Nuclear magnetic resonance offers a wide range of tools to analyse ionic jump processes in crystalline and amorphous solids. Both high-resolution and time-domain 1,2H, 6,7Li, 19F, 23Na NMR helps throw light on the origins of rapid self-diffusion in materials being relevant for energy storage. It is well accepted that Li+ ions are subjected to extremely slow exchange processes in compounds with strong site preferences. The loss of this site preference may lead to rapid cation diffusion, as is also well known for glassy materials. Further examples that benefit from this effect include, e.g. cation-mixed, high-entropy fluorides (Ba, Ca) F2, Li-bearing garnets (Li7La3Zr2O12) and thiophosphates such as LiTi2(PS4)3. In non-equilibrium phases site disorder, polyhedra distortions, strain and the various types of defects will affect both the activation energy and the corresponding attempt frequencies. Whereas in (Me, Ca)F2 (Me=Ba, Pb) cation mixing influences F anion dynamics, in Li6PS5X (X=Br, Cl, I) the potential landscape can be manipulated by anion site disorder. On the other hand, in the mixed conductor Li4+xTi5O12 cation-cation repulsions immediately lead to a boost in Li+ diffusivity at the early stages of chemical lithiation. Finally, rapid diffusion is also expected for materials that are able to guide the ions along (macroscopic) pathways with confined (or low-dimensional) dimensions, as is the case in layer-structured RbSn2F5 or MeSnF4. Diffusion on fractal systems complements this type of diffusion. This article is part of the Theo Murphy meeting issue 'Understanding fast-ion conduction in solid electrolytes'.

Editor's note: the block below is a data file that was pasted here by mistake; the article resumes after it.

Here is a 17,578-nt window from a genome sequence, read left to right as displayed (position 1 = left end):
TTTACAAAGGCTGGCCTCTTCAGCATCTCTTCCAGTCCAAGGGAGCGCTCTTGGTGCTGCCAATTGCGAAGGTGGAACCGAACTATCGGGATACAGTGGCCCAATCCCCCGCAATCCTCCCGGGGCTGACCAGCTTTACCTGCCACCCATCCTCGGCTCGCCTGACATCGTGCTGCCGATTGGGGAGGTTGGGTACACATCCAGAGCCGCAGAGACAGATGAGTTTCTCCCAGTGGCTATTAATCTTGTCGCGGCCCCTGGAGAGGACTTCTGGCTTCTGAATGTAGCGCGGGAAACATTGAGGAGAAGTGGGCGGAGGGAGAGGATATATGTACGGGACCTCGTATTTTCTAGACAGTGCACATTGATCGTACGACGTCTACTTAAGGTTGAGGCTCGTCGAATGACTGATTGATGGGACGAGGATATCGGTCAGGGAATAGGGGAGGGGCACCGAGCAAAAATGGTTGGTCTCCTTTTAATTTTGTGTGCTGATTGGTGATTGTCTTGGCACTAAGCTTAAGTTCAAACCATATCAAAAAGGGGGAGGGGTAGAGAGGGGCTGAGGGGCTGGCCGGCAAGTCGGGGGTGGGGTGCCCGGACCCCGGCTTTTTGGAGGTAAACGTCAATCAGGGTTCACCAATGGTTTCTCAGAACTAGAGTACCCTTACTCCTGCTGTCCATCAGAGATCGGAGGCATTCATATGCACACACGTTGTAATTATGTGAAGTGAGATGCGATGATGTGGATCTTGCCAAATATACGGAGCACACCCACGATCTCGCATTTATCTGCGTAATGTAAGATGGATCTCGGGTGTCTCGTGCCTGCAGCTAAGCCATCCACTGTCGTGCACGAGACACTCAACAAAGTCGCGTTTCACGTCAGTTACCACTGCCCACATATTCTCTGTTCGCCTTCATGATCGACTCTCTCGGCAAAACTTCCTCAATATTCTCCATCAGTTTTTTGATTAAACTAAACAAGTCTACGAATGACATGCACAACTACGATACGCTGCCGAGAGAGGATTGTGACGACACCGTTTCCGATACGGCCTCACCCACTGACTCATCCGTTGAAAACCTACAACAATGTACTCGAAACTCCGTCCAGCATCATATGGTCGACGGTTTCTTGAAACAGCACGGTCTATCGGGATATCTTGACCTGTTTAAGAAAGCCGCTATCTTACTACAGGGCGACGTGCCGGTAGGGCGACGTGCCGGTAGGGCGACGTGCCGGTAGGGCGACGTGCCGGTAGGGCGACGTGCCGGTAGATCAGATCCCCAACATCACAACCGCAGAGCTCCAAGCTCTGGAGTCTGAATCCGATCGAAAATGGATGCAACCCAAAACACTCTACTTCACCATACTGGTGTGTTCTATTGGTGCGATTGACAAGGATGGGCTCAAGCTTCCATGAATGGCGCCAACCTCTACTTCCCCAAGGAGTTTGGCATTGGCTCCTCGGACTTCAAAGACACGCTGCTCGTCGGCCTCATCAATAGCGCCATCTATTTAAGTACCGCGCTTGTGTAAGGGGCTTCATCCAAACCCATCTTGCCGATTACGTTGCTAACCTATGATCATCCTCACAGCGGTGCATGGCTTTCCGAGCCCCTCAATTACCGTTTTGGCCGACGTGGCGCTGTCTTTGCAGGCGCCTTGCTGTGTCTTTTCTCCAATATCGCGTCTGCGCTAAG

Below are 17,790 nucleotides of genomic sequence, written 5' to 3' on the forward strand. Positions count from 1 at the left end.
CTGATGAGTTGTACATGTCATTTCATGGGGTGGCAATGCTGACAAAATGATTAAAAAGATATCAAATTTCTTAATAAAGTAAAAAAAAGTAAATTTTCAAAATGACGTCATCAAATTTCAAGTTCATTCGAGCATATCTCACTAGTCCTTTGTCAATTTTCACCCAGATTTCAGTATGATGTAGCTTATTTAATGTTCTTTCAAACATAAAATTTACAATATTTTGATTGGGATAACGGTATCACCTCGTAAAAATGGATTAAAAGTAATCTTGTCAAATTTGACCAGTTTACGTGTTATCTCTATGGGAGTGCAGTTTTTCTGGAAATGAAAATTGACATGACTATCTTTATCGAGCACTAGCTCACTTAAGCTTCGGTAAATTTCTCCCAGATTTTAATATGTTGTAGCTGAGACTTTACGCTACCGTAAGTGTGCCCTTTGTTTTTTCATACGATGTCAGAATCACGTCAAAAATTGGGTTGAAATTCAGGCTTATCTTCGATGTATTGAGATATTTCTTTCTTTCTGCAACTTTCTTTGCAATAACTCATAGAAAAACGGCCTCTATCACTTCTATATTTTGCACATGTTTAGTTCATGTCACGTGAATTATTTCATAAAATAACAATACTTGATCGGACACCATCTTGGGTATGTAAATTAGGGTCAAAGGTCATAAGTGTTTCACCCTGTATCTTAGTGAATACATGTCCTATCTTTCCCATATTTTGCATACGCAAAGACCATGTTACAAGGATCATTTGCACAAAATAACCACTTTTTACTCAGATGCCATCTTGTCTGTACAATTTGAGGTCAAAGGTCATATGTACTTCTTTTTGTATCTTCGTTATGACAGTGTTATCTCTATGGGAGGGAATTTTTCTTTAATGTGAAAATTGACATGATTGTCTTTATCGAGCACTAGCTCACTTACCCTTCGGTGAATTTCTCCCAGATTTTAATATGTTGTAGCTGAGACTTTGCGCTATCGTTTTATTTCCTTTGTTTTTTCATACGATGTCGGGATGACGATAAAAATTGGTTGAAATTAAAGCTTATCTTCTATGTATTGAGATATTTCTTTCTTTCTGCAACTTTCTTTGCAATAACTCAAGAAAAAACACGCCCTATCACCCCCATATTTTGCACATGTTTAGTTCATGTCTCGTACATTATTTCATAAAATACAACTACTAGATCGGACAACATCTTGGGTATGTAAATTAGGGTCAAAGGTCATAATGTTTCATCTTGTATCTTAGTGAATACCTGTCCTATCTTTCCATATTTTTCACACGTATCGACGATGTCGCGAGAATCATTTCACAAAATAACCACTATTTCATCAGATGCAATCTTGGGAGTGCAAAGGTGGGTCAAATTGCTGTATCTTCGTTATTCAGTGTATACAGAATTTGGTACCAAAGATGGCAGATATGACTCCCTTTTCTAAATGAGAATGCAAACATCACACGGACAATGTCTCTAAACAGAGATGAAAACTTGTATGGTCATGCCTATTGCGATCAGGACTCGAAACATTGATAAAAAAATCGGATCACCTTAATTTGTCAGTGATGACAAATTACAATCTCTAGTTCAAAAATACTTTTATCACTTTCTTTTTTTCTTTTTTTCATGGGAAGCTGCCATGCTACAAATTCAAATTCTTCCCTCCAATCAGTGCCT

|Journal||Philosophical Transactions of the Royal Society A: Mathematical, Physical and Engineering Sciences|
|Publication status||Published - 29 Nov 2021|
- nuclear magnetic resonance
- solid electrolytes
ASJC Scopus subject areas
- Physics and Astronomy(all)